For example, a “strong energy” dog vs. a “soft energy” dog, a “timid, shy” dog vs. a “more confident and self-certain dog”, a “happy-go-lucky dog” vs. a “more uptight or fearful dog”, an “introverted dog” vs. an “extroverted dog”. When we observe certain behaviors that manifest and we can’t explain them, our brains immediately go to work to find or create an explanation. This place usually involves the dog as damaged somehow because he or she is “a rescue” or in the case of a timid, squeamish, shy or fearful dog, must be abused or neglected.
My Own Dogs
Case in point: I have a four-pack of my own. All but one I’ve had since they were puppies. Each of them has very different personalities. They range from highly sensitive to not so much. Assertive to a bit shyer. Extroverted to more introverted. Independent to more pack-oriented. Insanely high prey drive to relatively low prey drive. Happy-go-lucky to more reserved.
My female, who’s incredibly self-certain and more independent but also highly, highly sensitive and squeamish – she’s such an interesting combination – has zero trauma, zero abuse, and zero neglect. She is very well cared for and gets the same exposure, guidance, leadership, that all my other dogs have. Sadly, people will see her squeamish response and behaviors and draw a conclusion that she has been abused, or endured some kind of hardship somehow; when this is so very far from the truth.
To work with our dogs, we must first have some sort of understanding of our dogs. Who they are as the individual, and in the present moment. The dog in front of us. This comes through the first element we teach, foundational training. Relationship building. Building that ever-important trust and respect factor. This occurs through learning what our dogs instinctual and breed-specific needs can be. As well as working to meet and fulfill them daily by spending time, offering our undivided attention, energy, and focus. This is an irreplaceable gift and a most necessary one.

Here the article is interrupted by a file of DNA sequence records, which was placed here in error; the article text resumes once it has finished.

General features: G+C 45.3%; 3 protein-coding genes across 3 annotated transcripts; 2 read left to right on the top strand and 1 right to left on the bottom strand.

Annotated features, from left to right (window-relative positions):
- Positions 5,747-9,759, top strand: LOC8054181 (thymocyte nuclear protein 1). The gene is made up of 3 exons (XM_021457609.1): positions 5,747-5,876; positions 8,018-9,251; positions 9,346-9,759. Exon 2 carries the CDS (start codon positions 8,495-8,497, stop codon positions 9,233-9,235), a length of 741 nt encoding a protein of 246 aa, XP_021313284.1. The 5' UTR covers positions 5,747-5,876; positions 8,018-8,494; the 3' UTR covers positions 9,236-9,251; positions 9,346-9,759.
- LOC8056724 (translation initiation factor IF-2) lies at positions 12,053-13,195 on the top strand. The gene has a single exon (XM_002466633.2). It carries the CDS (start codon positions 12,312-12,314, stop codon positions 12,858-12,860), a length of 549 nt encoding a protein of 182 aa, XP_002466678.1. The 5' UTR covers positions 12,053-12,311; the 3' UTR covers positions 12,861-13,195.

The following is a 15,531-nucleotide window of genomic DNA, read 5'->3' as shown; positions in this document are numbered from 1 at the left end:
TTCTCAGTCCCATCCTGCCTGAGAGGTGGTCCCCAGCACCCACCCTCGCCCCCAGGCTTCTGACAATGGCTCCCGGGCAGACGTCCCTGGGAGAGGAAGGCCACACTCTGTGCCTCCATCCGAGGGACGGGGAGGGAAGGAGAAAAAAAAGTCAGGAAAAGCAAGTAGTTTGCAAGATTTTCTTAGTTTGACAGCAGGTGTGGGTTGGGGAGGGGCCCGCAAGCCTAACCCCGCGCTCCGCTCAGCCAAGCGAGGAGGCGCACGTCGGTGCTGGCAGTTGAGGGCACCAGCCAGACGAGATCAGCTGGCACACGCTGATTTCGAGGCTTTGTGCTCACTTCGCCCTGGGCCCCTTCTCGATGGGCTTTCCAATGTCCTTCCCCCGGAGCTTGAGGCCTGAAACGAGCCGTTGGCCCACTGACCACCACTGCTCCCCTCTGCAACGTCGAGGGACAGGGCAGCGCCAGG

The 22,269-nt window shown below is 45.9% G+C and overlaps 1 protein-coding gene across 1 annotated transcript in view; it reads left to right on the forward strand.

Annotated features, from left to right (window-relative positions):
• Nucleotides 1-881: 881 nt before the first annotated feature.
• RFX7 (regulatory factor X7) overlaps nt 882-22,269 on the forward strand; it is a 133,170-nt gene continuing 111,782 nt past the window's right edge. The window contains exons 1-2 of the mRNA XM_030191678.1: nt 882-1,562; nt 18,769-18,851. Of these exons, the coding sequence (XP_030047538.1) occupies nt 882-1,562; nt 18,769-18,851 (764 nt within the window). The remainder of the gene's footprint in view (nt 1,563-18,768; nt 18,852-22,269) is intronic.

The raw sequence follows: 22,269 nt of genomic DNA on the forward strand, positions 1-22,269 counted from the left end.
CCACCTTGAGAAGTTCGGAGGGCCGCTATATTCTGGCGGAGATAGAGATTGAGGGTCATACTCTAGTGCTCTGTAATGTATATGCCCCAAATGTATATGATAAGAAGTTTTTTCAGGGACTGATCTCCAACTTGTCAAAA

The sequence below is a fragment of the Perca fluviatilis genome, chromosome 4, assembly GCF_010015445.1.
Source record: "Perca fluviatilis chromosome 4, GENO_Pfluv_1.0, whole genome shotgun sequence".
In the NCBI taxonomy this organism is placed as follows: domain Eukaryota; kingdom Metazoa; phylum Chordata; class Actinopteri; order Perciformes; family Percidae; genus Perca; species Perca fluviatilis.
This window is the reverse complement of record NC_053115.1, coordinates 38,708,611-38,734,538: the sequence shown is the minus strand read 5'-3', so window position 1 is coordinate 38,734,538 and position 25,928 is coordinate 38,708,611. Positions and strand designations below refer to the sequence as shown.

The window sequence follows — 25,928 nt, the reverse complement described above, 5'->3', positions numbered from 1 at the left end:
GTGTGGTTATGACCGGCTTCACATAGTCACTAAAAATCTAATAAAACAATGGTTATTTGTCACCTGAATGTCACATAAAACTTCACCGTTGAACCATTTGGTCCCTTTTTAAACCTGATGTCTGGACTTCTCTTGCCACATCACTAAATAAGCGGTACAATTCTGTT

Understanding Both Perspectives
Before we begin work with any human and canine partnership, we always conduct the IBAC (Initial Behavioral Assessment and Consultation). This is such a critical part of our training protocol. During the IBAC, we’re able to get the human side of the story, as well as the dog’s perspective. More often than not, the two are quite different, as dogs will always give us the most genuine feedback and information.
When we can make the shift from being “dog lovers” to “dog-understander-ers”, we can better learn how to understand what our dogs’ behaviors are trying to tell us. After all, it’s all information. We’re in constant dialogue with our dogs, especially and when we’re not speaking at all.
Releasing story gives permission for all of us to move forward in a more authentic, liberated way, creating space to evolve and become our best version of self through trusted support and our own truth. Dogs especially and included.
Kimberly Artley is the Founder of PACKFIT: Dog Training and Behavior, author of the celebrated book, “My Dog, My Buddha“, and has been described as the “Mary Poppins” of dog training. Her experience with her “game changer dog”, Lobo, in combination with her background of nutrition, psychology, learning, and behavior, for both human and canine, blend seamlessly together, allowing her to take a most comprehensive approach to successfully addressing a wide variety of canine behavioral challenges.